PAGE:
Obi-Rapu discloses that at the heart of the making of the breakthrough film Living in Bondage is the story and tenacity of one young man known as Okechukwu Ogunjiofor, popularly known as Paulo, after the character he played in Living in Bondage.

It was while studying at the Nigerian Television Authority (NTA) College in Jos that Okechukwu (Okey for short) Ogunjiofor came under the tutelage of Obi-Rapu.

Okey found his niche in the course, but had to make do with hawking at National Theatre in Lagos on completion of the course because he could not get regular employment. Okey had the story of Living in Bondage in his head. Other theatre artistes such as Frank Vaughan, Ruth Osi and Wale Macauley who were rehearsing at the theatre could not understand why Okey should be hawking after his training. The personable Ruth Osi gave Okey a note to meet Kenneth Nnebue who was into the marketing of Yoruba movies on VHS.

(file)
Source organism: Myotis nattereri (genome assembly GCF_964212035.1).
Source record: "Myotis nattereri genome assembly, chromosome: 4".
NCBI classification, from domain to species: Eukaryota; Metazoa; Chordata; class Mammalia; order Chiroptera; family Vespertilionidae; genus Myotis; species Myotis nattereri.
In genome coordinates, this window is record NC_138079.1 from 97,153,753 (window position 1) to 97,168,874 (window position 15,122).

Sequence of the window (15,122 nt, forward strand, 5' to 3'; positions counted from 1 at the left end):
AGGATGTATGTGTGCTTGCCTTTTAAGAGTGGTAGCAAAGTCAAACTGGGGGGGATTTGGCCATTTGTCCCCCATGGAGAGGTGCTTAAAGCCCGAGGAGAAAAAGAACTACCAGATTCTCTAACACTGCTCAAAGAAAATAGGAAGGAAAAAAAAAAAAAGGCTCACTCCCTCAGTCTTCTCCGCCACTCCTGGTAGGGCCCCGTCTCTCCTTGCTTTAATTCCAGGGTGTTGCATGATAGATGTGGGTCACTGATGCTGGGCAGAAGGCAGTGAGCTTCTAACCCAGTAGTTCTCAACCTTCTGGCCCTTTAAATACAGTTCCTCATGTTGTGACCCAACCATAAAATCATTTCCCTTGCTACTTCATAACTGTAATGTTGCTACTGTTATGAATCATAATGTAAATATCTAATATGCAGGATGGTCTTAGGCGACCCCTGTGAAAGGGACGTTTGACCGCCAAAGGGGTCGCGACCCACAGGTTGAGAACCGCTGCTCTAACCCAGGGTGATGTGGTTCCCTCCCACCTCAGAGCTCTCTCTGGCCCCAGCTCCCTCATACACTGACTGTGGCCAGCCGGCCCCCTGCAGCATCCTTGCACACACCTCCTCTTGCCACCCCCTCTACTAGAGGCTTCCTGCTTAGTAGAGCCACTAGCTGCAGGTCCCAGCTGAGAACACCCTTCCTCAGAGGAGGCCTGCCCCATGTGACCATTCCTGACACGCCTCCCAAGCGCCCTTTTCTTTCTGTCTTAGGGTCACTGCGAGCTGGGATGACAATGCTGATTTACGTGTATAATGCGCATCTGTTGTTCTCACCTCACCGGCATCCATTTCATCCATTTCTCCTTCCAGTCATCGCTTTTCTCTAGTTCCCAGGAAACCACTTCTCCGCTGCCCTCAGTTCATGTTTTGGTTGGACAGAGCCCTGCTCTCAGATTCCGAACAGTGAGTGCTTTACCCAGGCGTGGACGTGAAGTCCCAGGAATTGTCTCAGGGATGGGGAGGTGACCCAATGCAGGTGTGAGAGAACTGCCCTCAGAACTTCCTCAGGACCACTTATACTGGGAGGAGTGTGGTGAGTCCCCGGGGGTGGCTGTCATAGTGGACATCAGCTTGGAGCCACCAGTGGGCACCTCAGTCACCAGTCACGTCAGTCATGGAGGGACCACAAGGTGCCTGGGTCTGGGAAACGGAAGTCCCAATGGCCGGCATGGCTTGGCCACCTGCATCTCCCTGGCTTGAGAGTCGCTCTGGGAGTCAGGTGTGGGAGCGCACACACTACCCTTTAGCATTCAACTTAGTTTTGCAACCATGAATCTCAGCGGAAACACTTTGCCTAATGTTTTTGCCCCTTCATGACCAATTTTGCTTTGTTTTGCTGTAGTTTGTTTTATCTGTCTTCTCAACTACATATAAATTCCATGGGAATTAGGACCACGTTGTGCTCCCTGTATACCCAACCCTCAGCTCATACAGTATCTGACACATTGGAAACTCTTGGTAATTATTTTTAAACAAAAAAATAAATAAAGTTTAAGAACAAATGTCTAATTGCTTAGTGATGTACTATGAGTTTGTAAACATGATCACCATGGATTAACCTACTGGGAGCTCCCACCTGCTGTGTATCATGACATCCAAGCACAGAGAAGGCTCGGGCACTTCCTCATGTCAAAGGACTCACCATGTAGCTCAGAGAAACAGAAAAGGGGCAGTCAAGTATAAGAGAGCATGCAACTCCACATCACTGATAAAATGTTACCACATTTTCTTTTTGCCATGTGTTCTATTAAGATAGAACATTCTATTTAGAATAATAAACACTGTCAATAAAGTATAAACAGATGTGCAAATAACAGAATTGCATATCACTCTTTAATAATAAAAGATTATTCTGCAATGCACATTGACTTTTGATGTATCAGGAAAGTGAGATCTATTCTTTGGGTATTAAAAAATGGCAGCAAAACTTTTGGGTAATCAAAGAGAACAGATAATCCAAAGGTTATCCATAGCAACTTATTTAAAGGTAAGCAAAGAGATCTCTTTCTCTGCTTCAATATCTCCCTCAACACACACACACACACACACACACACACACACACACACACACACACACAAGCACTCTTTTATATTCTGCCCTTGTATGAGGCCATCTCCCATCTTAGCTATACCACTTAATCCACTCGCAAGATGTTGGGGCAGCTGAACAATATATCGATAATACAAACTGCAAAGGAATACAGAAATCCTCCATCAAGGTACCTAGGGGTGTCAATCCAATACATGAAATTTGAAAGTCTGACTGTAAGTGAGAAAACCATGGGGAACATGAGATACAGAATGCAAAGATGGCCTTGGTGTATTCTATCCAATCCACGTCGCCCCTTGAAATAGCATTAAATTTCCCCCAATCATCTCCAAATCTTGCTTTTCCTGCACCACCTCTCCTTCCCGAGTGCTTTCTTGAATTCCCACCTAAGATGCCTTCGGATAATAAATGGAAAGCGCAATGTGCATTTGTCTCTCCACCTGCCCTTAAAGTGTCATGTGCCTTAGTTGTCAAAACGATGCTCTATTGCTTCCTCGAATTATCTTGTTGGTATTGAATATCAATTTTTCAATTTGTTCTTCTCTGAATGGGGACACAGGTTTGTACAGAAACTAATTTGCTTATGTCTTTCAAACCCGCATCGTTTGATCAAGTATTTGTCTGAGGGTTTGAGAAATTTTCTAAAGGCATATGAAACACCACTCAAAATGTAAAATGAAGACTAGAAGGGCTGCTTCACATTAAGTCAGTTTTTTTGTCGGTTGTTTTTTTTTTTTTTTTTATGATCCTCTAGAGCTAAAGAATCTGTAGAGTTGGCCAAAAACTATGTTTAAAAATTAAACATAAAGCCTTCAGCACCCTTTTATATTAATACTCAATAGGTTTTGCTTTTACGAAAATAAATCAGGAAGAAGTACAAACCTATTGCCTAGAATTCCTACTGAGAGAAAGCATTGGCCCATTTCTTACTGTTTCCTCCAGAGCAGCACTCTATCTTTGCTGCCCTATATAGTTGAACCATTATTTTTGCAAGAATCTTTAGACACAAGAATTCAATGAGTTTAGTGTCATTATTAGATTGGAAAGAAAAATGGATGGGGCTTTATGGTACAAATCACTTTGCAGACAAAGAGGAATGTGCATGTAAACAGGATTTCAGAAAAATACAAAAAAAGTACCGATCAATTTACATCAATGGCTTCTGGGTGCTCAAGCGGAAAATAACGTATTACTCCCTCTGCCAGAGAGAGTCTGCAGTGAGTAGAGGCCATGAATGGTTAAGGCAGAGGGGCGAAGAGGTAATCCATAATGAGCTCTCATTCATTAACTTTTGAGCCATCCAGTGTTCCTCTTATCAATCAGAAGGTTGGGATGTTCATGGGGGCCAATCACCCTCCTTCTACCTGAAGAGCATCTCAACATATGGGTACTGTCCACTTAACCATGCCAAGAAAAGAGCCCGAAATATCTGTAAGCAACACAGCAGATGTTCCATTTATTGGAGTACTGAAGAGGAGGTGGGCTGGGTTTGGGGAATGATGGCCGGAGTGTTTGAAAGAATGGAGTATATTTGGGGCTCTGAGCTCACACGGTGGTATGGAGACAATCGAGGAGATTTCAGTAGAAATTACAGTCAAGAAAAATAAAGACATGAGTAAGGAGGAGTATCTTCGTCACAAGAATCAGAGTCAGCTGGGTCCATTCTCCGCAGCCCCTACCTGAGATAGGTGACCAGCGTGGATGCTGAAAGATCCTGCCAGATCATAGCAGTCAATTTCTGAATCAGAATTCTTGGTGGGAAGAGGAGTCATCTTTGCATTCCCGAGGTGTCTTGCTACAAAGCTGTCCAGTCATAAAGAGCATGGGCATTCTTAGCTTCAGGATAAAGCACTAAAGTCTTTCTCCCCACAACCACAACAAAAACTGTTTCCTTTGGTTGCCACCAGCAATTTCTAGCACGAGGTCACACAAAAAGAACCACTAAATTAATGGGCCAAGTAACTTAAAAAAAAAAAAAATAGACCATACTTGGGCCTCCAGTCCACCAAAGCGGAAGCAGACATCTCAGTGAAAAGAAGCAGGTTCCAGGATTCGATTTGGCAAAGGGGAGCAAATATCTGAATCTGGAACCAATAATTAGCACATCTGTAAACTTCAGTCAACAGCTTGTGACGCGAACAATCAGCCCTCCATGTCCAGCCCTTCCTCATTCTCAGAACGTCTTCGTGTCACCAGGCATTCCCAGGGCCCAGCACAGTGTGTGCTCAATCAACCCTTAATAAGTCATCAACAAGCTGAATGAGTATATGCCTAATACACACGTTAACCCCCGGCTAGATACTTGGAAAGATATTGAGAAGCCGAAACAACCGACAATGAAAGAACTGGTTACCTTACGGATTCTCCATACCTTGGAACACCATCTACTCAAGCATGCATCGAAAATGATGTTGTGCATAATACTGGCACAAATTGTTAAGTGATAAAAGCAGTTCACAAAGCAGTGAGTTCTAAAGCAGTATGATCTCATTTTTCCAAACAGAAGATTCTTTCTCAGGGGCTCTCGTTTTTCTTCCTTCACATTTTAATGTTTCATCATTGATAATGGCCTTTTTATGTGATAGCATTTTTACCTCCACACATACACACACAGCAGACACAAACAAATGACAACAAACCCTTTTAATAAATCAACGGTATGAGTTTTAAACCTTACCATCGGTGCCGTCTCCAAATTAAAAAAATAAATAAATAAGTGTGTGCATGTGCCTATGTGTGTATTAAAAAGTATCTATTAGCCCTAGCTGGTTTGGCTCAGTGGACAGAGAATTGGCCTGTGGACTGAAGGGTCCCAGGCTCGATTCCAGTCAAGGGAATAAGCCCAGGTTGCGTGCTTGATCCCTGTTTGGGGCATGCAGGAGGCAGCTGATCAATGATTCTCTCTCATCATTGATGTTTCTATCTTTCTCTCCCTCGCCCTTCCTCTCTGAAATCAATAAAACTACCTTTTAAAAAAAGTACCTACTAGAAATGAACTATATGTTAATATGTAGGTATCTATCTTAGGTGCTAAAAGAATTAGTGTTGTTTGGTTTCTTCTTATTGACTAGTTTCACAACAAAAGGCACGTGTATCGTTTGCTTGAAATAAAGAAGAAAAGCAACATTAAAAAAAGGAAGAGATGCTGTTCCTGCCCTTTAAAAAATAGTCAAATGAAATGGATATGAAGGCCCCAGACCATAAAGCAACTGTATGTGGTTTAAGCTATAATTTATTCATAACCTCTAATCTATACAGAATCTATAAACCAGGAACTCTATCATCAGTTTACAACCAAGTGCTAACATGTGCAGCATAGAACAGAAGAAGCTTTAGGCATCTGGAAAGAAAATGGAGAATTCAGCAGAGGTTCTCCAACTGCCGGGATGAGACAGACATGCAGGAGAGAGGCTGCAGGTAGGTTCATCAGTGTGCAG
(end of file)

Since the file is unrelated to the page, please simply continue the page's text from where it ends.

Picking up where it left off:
On meeting Kenneth Nnebue who would eventually provide the funding for Living in Bondage Okey said he needed N150, 000 to be able to make the film. Kenneth told him that the amount was enough to make three Yoruba movies. The self-assured Okey instantly did an analysis of how Kenneth could quickly recoup his money on the investment. Kenneth then told Okey to bring along his certificate to prove that he was “not a nobody.” Okey went home and brought his certificate. As Okey had said he was not willing to shoot on VHS, Kenneth told him he was about to make a trip to Japan to procure cameras.

Kenneth then asked Okey to put the story together while he made the trip to Japan. It was then that Okey made the momentous contact with his former instructor Chris Obi-Rapu to direct the landmark movie. As already stated, since Obi-Rapu was still in the employ of the NTA he could not append his real name to the project. Even so, he went to work “to turn what would ordinarily pass for a concert play into a pioneering movie.”